You are here

Euler Celestial Analysis: Introduction to Spacecraft Orbit Mechanics

Dora Musielak
Author House
Publication Date: 
Number of Pages: 
[Reviewed by
David S. Mazel
, on

Let me begin with a confession. I read this book months ago and I was stuck on how to write a review. Why? Because this book is really two books in one and I wanted to like both of them. The first book is a tribute to Leonard Euler, perhaps the greatest mathematician ever to live. The second part is an introduction to celestial mechanics, which is a topic Euler pursued with great vigor and success. You might think these two parts would go well together and in the hands of another author that would be true. In this case I am sorry to say that these two parts read as if they were written by two different people.

The first part of the book is, indeed, a lovely tribute to Euler. The author tells us eleven fun facts about him presented before the table of contents. She goes on to discuss the work Euler did in celestial mechanics, which should have been a treat for any reader. Unfortunately, this part of the book is riddled with typing errors, poor editing, and poor writing. While the topic is more than intriguing, this part of the book is difficult to read. If you can tolerate the prose, however, you will find interesting facts and content worthy of a book. For example, the section about tides on Earth due to the gravitation attraction of the moon was lovely. It was, more or less, clear and lucid.

The anecdotes from Euler’s life and struggles were illuminating. I enjoyed learning of how Euler lived and worked. The discussion of the three-body problem is classical material that anyone reading the book would enjoy. The explanation lacked details, however. For example, there is a wonderful picture of Euler’s four body problem but there is no explanation of what it shows.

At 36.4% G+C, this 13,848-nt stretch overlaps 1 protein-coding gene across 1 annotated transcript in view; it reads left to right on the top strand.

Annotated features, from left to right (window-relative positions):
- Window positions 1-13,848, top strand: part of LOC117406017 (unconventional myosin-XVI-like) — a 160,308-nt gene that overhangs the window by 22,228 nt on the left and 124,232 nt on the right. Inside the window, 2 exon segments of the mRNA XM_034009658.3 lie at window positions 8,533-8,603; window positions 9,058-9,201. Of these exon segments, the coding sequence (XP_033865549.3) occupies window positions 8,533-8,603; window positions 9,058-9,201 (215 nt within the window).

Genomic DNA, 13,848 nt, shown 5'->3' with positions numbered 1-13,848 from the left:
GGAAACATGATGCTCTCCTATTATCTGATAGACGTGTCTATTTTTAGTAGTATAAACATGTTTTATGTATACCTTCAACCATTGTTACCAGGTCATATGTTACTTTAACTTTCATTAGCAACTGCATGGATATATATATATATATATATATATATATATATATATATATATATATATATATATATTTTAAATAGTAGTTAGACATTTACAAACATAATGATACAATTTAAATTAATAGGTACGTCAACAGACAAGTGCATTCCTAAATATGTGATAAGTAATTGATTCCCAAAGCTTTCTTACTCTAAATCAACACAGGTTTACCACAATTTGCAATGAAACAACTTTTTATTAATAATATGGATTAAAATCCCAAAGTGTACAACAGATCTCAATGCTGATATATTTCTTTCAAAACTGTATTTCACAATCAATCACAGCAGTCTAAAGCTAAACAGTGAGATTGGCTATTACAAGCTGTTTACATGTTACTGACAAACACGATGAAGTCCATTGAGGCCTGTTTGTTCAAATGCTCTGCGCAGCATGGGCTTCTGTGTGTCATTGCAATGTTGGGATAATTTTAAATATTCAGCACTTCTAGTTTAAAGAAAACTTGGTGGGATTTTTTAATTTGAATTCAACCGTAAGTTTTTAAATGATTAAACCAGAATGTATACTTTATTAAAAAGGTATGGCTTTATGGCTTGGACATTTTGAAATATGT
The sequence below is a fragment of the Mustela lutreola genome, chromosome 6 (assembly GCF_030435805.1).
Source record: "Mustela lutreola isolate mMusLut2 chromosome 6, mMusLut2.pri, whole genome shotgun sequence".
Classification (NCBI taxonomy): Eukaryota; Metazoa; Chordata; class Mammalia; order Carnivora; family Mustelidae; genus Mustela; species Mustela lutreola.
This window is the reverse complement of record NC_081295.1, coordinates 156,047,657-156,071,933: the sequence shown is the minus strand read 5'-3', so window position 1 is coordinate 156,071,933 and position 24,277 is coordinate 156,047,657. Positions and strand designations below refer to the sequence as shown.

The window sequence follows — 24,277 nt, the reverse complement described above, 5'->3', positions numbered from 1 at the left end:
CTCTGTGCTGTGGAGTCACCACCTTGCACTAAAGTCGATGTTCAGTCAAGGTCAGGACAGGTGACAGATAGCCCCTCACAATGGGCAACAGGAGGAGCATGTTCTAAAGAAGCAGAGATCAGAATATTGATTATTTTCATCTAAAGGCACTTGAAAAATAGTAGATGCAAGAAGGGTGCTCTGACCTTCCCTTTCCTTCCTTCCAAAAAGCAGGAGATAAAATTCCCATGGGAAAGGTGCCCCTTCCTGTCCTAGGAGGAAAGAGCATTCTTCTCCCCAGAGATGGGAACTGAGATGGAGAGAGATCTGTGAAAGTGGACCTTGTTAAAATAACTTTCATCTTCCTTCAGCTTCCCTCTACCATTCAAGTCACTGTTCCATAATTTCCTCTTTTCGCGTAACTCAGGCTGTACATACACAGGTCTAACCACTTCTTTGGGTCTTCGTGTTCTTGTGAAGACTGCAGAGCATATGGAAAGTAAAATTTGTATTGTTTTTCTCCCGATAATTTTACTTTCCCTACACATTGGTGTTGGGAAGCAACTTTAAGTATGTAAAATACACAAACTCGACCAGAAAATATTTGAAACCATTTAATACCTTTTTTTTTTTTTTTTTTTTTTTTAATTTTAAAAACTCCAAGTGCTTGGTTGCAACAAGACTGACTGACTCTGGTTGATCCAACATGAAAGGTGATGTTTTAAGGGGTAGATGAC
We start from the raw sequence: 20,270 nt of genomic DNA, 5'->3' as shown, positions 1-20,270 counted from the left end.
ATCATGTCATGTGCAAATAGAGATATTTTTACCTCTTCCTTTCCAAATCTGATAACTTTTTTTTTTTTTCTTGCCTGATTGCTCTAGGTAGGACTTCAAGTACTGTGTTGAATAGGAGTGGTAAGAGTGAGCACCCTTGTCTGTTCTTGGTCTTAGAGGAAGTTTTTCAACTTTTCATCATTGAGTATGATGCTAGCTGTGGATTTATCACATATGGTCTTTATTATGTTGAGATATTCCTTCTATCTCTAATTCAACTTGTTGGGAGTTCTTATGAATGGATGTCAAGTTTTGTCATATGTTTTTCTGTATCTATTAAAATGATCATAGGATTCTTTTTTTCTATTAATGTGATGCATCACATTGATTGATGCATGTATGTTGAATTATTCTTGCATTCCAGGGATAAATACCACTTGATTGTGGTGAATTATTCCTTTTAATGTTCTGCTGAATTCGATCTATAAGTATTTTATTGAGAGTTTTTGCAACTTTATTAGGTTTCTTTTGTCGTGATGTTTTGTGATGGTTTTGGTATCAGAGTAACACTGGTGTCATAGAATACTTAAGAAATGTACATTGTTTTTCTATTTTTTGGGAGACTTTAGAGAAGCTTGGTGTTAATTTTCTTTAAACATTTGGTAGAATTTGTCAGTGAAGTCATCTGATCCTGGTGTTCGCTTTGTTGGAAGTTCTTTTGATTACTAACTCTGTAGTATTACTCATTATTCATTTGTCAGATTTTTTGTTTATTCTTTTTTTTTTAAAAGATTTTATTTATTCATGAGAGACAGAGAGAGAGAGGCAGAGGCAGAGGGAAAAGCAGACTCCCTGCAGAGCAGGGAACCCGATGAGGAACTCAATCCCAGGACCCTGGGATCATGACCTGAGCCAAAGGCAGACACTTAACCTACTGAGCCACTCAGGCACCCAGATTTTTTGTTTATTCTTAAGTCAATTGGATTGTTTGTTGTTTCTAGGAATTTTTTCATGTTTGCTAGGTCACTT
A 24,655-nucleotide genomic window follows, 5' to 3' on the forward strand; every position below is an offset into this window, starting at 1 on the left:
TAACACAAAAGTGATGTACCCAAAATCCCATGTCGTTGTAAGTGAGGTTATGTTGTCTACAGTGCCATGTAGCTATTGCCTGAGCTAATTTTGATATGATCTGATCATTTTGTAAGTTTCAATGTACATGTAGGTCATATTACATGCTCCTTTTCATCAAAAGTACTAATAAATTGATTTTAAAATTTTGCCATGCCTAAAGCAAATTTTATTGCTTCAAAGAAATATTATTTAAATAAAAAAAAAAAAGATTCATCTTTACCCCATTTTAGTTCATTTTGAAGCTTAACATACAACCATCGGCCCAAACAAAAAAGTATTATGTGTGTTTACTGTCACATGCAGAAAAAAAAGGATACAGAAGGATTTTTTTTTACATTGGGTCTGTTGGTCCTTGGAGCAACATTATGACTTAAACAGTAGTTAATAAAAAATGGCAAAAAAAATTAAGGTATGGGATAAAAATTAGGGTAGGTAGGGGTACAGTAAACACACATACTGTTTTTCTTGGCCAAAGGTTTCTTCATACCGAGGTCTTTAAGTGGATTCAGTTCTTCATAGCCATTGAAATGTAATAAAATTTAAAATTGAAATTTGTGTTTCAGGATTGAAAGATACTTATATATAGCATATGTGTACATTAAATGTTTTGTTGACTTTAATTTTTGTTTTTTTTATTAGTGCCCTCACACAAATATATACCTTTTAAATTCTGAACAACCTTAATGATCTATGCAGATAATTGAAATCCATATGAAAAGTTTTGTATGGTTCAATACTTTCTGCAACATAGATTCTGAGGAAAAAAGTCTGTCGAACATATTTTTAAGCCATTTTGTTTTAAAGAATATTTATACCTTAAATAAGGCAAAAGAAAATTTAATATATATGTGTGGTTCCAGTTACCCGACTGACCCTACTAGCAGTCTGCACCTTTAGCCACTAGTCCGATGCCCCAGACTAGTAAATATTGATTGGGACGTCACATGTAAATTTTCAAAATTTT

There is one other (I have to say) irritating aspect of the book that is difficult to accept. The author peppers her work with quotes either from Euler and others. However, she often does not translate the quotes. Some quotes are in French, some Latin, and some German, and many are simply left in their original tongue. It would have been wonderful if the author translated these for the reader. A quick turn to Google translate would have done the trick.

It’s clear the author is infatuated with Euler and wants to show us that, but she should have used a good editor and critic for her work.

The second part of the book (Chapter 9), however, is the almost complete opposite. The prose is clear, lucid, well-written and a joy to read. Anyone who wants an excellent primer on orbital mechanics should read this part. The author takes you through Newton’s laws in three space, and derives the equations of motion. The writing is clear and without errors. She shows you how to work with the equations and even provides worked examples in details and numbers so you can see how to work with the equations. The figures are well drawn and labeled so the reader can easily understand them. I thought the derivations flowed smoothly in a step by step manner that guided the reader to an easy understanding of what would otherwise have been complex. She even provides a section on orbital maneuvers to show the reader how the equations are used for space flight.

This section is excellent.

I cannot whole-heartedly recommend this book but I think if you allow for the poor editing and the other stumbling blocks, if you can see past the rhetorical hurdles, you will enjoy the book and feel a warmth toward the greatest mathematician that this author obviously feels as well.

David S. Mazel is a practicing engineer in Washington, DC. He welcomes your thoughts and feedback. He can be reached at mazeld at gmail dot com.

The table of contents is not available.